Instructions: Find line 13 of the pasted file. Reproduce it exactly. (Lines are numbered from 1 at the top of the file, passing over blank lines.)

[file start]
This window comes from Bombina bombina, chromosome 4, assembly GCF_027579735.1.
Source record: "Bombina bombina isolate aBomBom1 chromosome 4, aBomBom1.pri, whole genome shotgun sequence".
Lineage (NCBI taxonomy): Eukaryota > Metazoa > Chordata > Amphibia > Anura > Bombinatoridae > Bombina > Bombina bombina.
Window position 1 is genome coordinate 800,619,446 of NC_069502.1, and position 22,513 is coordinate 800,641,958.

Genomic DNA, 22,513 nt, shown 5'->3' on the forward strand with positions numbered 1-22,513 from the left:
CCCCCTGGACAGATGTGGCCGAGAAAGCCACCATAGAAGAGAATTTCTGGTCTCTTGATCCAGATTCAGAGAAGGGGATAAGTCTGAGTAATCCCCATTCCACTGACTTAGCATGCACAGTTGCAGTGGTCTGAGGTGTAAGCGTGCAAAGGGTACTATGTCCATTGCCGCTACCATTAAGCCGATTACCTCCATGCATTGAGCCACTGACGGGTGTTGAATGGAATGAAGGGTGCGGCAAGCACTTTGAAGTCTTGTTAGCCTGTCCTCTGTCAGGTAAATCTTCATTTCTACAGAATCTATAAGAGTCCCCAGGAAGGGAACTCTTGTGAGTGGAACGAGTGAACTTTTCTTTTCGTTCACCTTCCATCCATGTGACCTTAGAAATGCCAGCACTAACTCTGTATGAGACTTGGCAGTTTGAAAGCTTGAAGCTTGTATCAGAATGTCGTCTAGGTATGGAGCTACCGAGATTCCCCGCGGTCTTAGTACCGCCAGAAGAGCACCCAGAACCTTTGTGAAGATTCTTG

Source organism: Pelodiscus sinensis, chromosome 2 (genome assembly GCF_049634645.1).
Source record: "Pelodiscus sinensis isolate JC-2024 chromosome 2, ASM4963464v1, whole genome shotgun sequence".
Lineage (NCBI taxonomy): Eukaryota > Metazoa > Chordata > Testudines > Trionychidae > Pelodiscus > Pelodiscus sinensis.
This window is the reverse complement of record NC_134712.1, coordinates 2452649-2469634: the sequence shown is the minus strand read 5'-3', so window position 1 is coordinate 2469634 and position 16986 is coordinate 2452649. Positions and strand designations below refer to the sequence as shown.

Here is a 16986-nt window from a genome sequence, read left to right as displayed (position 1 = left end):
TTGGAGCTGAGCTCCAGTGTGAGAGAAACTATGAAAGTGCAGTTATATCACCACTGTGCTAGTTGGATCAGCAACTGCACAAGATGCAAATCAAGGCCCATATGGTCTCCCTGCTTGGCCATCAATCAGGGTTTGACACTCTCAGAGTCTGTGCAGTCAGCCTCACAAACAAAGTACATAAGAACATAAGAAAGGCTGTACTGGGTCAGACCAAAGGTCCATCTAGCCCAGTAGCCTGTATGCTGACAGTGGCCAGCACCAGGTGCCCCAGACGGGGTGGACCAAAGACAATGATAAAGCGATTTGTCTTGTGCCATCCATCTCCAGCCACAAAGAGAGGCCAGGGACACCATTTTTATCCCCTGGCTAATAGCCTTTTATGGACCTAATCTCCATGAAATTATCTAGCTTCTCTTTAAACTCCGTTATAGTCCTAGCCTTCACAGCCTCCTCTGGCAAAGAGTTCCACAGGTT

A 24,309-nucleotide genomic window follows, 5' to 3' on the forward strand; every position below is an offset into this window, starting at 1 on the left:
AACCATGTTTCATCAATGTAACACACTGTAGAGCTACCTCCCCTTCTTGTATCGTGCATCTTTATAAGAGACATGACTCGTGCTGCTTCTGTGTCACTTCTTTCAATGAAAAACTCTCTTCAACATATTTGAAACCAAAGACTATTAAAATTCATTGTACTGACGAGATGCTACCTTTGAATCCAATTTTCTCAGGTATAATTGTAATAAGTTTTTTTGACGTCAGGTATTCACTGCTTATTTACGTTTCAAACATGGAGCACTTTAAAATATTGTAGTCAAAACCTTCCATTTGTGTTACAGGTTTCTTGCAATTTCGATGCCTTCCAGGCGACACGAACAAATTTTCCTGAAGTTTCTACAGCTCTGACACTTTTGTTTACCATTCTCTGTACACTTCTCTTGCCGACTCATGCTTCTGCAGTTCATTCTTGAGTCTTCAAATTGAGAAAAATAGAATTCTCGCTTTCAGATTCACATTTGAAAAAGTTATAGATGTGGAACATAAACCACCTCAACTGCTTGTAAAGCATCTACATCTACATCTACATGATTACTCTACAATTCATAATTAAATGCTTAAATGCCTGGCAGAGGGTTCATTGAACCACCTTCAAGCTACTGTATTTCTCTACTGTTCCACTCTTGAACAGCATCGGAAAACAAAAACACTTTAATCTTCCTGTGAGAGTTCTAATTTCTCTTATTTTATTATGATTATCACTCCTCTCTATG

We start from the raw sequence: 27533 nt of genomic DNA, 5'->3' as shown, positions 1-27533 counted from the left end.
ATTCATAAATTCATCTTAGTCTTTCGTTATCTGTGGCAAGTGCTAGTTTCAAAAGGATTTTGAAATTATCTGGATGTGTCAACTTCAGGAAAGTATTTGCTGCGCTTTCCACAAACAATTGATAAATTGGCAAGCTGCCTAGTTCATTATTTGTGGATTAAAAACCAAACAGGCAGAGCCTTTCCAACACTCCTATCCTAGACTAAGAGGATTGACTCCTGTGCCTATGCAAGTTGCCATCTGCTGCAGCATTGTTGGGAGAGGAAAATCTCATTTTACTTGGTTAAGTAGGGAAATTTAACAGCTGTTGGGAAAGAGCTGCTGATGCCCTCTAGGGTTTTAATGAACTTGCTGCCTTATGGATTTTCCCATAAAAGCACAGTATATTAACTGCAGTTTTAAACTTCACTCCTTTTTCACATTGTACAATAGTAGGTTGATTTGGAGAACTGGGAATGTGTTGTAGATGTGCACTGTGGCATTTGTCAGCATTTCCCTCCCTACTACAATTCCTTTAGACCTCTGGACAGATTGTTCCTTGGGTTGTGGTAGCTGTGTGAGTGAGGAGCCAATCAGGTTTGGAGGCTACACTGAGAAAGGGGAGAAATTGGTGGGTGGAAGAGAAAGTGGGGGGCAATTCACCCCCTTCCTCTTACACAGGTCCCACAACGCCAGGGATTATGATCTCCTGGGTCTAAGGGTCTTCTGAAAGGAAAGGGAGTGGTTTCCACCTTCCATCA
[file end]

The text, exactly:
A 24,309-nucleotide genomic window follows, 5' to 3' on the forward strand; every position below is an offset into this window, starting at 1 on the left: